In the presence of the supercondensate the noncondensed c-boson has an energy gap. Hence the noncondensed c-boson density has the activation energy type exponential temperature-dependence:

In the prevalent theories the energy gap for the fractional QHE is identified as the sum of the creation energies of a quasi-electron and a quasi-hole [20-23]. With this view it is difficult to explain why the activationenergy type temperature dependence shows up in the steady-state quantum transport. Some authors argue that the energy gap for the integer QHE is due to the LL separation =. But the separation is much greater than the observed. Besides from this view one cannot obtain the activation-type energy dependence.

The BEC occurs at each LL, and therefore the c-boson density is less for high, see Equation (18), and the strengths become weaker as increases.

The experiments by Mani et al. [

In the neighbarhood of the principal QHE at the carriers in the base and excited channels are respectively c-fermions and c-bosons condensed. The currents are additive. We write down the total current density as the sum of the fermionic current density and the bosonic:

where and are the drift velocities of the fermions and bosons. The Hall fields are additive, too. Hence we have

We note that the Hall effect condition () applies for the fermions and bosons. We therefore obtain

Far away from the midpoint of the zero-resistance stretch the c-bosons are absent and hence the Hall resistivity becomes after the cancellation of. At the midpoint the c-bosons are dominant. Then, the Hall resistivity is approximately since

where we used the flux quantization [], and the fact that the flux density equals the c-boson density. The Hall resistivity is not exactly equal to since the c-fermion current density is much smaller than the supercurrent density, but it does not vanish. In the horizontal stretch the system is superconducting, and hence the supercurrent dominates the normal current:. The deviation is, using Equation (26),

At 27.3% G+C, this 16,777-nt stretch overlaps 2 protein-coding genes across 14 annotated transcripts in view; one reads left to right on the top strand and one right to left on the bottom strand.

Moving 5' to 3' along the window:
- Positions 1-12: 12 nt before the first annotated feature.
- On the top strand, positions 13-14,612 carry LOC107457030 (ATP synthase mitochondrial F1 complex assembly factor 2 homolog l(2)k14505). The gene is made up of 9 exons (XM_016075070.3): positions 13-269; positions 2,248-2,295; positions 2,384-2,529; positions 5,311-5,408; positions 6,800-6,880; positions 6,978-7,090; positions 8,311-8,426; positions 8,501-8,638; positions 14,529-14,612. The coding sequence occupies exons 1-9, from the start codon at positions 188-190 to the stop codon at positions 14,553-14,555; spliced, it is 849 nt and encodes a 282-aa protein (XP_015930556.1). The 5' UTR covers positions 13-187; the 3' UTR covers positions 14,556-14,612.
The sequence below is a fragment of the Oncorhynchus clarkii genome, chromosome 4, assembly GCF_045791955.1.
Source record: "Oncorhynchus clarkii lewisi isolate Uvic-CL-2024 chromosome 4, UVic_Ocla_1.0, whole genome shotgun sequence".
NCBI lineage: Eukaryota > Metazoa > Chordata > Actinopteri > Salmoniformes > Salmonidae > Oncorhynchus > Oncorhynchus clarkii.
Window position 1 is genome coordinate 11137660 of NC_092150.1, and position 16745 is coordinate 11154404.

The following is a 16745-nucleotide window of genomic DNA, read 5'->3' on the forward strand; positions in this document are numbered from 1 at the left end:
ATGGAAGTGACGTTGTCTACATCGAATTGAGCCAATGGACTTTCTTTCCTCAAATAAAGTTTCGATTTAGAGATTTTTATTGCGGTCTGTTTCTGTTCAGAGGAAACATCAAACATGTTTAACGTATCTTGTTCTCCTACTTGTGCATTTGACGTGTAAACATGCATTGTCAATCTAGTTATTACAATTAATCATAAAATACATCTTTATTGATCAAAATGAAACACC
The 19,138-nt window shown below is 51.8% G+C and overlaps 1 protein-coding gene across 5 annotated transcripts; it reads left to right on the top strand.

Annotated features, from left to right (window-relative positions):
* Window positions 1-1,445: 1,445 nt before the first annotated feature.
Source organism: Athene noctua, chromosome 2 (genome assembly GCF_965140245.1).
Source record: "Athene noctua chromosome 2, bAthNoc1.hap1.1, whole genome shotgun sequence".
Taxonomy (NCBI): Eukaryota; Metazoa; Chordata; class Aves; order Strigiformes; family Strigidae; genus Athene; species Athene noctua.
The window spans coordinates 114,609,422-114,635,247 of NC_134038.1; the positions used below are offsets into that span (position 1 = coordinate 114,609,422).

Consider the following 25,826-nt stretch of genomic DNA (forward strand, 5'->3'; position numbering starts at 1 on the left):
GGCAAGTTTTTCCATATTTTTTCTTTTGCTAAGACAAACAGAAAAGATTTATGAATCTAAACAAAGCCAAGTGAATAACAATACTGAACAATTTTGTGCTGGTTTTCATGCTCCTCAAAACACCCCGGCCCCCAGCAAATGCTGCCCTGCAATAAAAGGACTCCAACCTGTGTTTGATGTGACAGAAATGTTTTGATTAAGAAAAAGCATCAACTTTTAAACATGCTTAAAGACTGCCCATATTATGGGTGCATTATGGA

If the field is raised (or lowered) a little from the midpoint, is a constant () due to the Meissner effect. If the field is raised high enough, the superconducting state is destroyed and the normal current sets in, generating a finite resistance and a vanishing. Hence the deviation and the diagonal resistance are closely correlated.

In

Mani et al.’s experiments,

In summary the QHE under radiation is the QHE at the upper channel. The condensed c-bosons generate a superconducting state with a gap in the c-boson energy spectrum. The supercondensate changes the c-fermion energy from to in the base channel. This energy spectrum has no gap, and hence the cfermions cannot be suppressed completely at the lowest temperatures, and generate a finite resistive current accompanied by the Hall field. This explains the b-linear Hall resistivity. Our microscopic theory can be tested experimentally by examining 1) the “hole”-like excitations by a circularly polarized laser; 2) the bosonic state at and; 3) the “hole” band edge.